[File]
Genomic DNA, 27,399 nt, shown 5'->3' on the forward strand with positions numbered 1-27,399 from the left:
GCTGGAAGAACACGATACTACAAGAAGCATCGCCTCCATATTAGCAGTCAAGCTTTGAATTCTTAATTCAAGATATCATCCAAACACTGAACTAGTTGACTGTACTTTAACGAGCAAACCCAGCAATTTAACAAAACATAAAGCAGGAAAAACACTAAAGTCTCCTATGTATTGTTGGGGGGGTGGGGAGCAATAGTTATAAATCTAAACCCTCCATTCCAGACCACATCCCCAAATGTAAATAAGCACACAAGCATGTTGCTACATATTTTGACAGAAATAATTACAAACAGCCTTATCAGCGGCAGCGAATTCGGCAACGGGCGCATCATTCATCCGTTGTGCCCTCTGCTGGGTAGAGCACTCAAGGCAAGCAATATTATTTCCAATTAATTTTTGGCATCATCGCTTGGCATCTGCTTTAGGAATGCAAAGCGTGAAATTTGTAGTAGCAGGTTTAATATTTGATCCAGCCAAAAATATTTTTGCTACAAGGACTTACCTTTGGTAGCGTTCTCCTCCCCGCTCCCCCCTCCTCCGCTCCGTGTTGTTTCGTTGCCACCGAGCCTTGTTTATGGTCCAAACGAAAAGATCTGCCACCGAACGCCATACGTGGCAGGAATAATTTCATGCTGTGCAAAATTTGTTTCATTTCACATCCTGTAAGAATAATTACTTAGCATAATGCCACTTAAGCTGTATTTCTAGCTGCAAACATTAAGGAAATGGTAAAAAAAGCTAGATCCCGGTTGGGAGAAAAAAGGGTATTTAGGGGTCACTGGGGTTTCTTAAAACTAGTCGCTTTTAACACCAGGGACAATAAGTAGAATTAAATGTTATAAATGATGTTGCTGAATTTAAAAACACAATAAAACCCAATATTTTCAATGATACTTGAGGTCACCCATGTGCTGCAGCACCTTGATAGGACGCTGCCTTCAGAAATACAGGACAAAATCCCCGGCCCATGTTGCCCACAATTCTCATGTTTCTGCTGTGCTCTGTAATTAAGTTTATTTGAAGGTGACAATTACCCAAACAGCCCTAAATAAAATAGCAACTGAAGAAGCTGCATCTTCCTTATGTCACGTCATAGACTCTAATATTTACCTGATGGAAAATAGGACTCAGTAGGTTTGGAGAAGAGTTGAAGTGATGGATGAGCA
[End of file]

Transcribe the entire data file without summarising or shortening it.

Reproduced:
Genomic DNA, 27,399 nt, shown 5'->3' on the forward strand with positions numbered 1-27,399 from the left:
GCTGGAAGAACACGATACTACAAGAAGCATCGCCTCCATATTAGCAGTCAAGCTTTGAATTCTTAATTCAAGATATCATCCAAACACTGAACTAGTTGACTGTACTTTAACGAGCAAACCCAGCAATTTAACAAAACATAAAGCAGGAAAAACACTAAAGTCTCCTATGTATTGTTGGGGGGGTGGGGAGCAATAGTTATAAATCTAAACCCTCCATTCCAGACCACATCCCCAAATGTAAATAAGCACACAAGCATGTTGCTACATATTTTGACAGAAATAATTACAAACAGCCTTATCAGCGGCAGCGAATTCGGCAACGGGCGCATCATTCATCCGTTGTGCCCTCTGCTGGGTAGAGCACTCAAGGCAAGCAATATTATTTCCAATTAATTTTTGGCATCATCGCTTGGCATCTGCTTTAGGAATGCAAAGCGTGAAATTTGTAGTAGCAGGTTTAATATTTGATCCAGCCAAAAATATTTTTGCTACAAGGACTTACCTTTGGTAGCGTTCTCCTCCCCGCTCCCCCCTCCTCCGCTCCGTGTTGTTTCGTTGCCACCGAGCCTTGTTTATGGTCCAAACGAAAAGATCTGCCACCGAACGCCATACGTGGCAGGAATAATTTCATGCTGTGCAAAATTTGTTTCATTTCACATCCTGTAAGAATAATTACTTAGCATAATGCCACTTAAGCTGTATTTCTAGCTGCAAACATTAAGGAAATGGTAAAAAAAGCTAGATCCCGGTTGGGAGAAAAAAGGGTATTTAGGGGTCACTGGGGTTTCTTAAAACTAGTCGCTTTTAACACCAGGGACAATAAGTAGAATTAAATGTTATAAATGATGTTGCTGAATTTAAAAACACAATAAAACCCAATATTTTCAATGATACTTGAGGTCACCCATGTGCTGCAGCACCTTGATAGGACGCTGCCTTCAGAAATACAGGACAAAATCCCCGGCCCATGTTGCCCACAATTCTCATGTTTCTGCTGTGCTCTGTAATTAAGTTTATTTGAAGGTGACAATTACCCAAACAGCCCTAAATAAAATAGCAACTGAAGAAGCTGCATCTTCCTTATGTCACGTCATAGACTCTAATATTTACCTGATGGAAAATAGGACTCAGTAGGTTTGGAGAAGAGTTGAAGTGATGGATGAGCA